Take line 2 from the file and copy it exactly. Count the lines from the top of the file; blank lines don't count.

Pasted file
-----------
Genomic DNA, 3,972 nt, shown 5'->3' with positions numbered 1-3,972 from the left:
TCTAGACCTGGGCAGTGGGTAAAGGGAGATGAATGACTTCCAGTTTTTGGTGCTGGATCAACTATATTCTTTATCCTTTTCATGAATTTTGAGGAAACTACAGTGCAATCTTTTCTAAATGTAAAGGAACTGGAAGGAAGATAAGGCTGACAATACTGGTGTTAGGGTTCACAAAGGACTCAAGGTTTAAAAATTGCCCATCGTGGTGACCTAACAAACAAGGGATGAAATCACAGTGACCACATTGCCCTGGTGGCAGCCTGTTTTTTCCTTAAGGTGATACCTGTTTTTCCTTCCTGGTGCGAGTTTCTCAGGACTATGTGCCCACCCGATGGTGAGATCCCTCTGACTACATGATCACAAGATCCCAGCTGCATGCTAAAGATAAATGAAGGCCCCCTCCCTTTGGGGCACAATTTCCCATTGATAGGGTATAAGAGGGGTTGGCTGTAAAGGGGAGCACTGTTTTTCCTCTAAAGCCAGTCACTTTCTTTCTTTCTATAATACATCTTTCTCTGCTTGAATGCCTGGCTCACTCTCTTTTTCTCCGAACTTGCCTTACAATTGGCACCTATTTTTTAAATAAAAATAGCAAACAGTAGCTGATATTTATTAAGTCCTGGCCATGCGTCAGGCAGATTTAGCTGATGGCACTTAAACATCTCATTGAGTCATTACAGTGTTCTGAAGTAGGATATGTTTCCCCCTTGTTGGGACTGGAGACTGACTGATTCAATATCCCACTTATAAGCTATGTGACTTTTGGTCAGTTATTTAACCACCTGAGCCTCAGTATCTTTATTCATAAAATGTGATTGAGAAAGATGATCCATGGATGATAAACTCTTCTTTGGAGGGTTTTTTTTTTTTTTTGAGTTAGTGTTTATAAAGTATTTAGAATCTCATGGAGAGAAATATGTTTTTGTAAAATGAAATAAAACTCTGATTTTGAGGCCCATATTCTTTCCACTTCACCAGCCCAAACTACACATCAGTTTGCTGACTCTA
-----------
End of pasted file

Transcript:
TCTAGACCTGGGCAGTGGGTAAAGGGAGATGAATGACTTCCAGTTTTTGGTGCTGGATCAACTATATTCTTTATCCTTTTCATGAATTTTGAGGAAACTACAGTGCAATCTTTTCTAAATGTAAAGGAACTGGAAGGAAGATAAGGCTGACAATACTGGTGTTAGGGTTCACAAAGGACTCAAGGTTTAAAAATTGCCCATCGTGGTGACCTAACAAACAAGGGATGAAATCACAGTGACCACATTGCCCTGGTGGCAGCCTGTTTTTTCCTTAAGGTGATACCTGTTTTTCCTTCCTGGTGCGAGTTTCTCAGGACTATGTGCCCACCCGATGGTGAGATCCCTCTGACTACATGATCACAAGATCCCAGCTGCATGCTAAAGATAAATGAAGGCCCCCTCCCTTTGGGGCACAATTTCCCATTGATAGGGTATAAGAGGGGTTGGCTGTAAAGGGGAGCACTGTTTTTCCTCTAAAGCCAGTCACTTTCTTTCTTTCTATAATACATCTTTCTCTGCTTGAATGCCTGGCTCACTCTCTTTTTCTCCGAACTTGCCTTACAATTGGCACCTATTTTTTAAATAAAAATAGCAAACAGTAGCTGATATTTATTAAGTCCTGGCCATGCGTCAGGCAGATTTAGCTGATGGCACTTAAACATCTCATTGAGTCATTACAGTGTTCTGAAGTAGGATATGTTTCCCCCTTGTTGGGACTGGAGACTGACTGATTCAATATCCCACTTATAAGCTATGTGACTTTTGGTCAGTTATTTAACCACCTGAGCCTCAGTATCTTTATTCATAAAATGTGATTGAGAAAGATGATCCATGGATGATAAACTCTTCTTTGGAGGGTTTTTTTTTTTTTTTGAGTTAGTGTTTATAAAGTATTTAGAATCTCATGGAGAGAAATATGTTTTTGTAAAATGAAATAAAACTCTGATTTTGAGGCCCATATTCTTTCCACTTCACCAGCCCAAACTACACATCAGTTTGCTGACTCTA